The analysis of a typical feedstock and products of a U.F. sepration process using a membrane supplied by A/S De Danske (Sukkerfabrikker) with a nominal 25000 M.W. cut-off is as follows:

original wort: 17% solids

retentate: 21% solids

permeate: 11% solids

The permeate will contain lower M.W. fementable components and also water from the wort. The more concentrated retentate will still have fermentable components but at a lower proportion of the total solids. On fermentation a beer can be obtained with a higher solids content and the normal alcohol content which may find market acceptance, or by dilution to reduce the solids content back to a normal level--a low alcohol beer. Dilution can occur before or after fermentation and to any desired degree.

The M.W. cut-off point of the ultrafiltration membrane is one of the many variables in the process of the invention. The low M.W. components referred to above, namely sucrose, fructose and glucose have a M.W. of less than 500. It is has however been found, at least with those UF membranes currently tested, that a membrane with a nominal M.W. cut-off of 500 does not allow passage of these simple sugars. All that permeates is water.

Current tests with membranes do show that the relationship of effectiveness to nominal MW cut-off can vary from supplier to supplier. For example nominal M.W. cut-off values of 25,000 and 20,000 for membranes supplied by A/S De Danske Sukkerfabrikker do show an acceptable permeation of low M.W. components at an acceptable rate whilst substantially all the desirable high M.W. components are retained in the retentate. On the other hand membranes supplied by Abcor and Alfa-Laval having a nominal MW cut-off of 5,000 provide acceptable separation. The amount of fermentable low M.W. components which remain in the retentate can be varied to adjust the alcohol content in the final product in relation to the flavour and calorific value of the product.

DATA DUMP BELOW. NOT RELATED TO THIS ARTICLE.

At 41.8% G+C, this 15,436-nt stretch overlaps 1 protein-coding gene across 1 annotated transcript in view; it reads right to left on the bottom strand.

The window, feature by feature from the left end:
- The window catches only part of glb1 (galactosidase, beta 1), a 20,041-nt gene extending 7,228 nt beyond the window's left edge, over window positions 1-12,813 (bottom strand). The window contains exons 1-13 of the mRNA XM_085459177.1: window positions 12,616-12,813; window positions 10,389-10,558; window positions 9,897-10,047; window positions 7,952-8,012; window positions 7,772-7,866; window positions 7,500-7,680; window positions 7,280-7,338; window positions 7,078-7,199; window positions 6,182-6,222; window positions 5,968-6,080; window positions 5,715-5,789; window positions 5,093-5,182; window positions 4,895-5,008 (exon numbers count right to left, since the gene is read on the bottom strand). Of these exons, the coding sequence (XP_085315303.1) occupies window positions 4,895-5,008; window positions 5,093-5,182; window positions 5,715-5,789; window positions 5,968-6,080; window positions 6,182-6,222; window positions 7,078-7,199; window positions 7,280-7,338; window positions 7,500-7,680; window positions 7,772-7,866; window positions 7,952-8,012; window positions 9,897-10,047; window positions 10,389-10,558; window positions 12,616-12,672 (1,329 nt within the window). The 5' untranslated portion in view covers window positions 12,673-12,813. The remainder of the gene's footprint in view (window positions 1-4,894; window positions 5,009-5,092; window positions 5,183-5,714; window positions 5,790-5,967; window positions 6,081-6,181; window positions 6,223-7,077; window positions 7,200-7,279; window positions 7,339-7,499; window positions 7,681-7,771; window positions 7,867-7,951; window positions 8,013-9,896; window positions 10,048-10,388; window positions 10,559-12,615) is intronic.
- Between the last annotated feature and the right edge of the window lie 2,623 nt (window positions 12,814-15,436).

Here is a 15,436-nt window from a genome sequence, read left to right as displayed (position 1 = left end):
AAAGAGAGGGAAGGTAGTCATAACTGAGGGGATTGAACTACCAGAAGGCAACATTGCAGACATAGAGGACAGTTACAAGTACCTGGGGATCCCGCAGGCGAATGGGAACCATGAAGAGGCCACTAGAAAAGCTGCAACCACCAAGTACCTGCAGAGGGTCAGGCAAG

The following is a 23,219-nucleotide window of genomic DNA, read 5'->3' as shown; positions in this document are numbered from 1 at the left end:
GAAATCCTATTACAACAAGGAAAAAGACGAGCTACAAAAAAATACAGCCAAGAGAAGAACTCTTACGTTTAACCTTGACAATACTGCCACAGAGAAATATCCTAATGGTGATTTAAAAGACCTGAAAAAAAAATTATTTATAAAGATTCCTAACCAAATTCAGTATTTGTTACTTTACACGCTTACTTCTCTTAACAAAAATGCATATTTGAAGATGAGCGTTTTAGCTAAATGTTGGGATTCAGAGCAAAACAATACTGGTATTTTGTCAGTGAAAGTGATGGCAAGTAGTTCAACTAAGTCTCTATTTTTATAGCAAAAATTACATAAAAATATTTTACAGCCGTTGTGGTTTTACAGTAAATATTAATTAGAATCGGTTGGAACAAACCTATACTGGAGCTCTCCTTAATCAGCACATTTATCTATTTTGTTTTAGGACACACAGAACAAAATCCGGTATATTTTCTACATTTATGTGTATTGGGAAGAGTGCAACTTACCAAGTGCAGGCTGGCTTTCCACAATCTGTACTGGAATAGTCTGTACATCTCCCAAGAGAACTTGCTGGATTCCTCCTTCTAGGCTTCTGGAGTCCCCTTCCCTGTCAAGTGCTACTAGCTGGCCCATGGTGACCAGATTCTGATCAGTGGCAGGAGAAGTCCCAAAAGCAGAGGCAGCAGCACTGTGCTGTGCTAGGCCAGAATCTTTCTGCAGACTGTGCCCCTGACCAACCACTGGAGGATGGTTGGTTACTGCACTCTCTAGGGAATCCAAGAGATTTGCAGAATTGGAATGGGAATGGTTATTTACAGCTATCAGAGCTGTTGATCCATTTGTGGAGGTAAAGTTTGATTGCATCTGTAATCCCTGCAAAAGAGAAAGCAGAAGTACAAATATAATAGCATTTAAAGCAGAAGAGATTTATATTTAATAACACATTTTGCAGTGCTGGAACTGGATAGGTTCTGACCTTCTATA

The alcohol content in the final beer can be further varied by the degree of fermentation and by dilution with water. Thus the invention in its broadest aspect provides a further process operation which can be varied to produce a beer having desired character such as a low alcohol content.

The low molecular weight permeate is suitable for production of a low calorific value beer. Being composed substantially of fermentable materials, on fermentation with yeast, the amount of remaining sugars in the product can be reduced to a desired low level or adjusted to any level as may be suitable.

By choice of a suitable UF membranes the process of the invention can be run continuously or batch-wise.

The products resulting from the separation process of the wort are also features of the invention as they can be marketed as such to breweries or to the consumer.

The following example is illustrative of the current invention: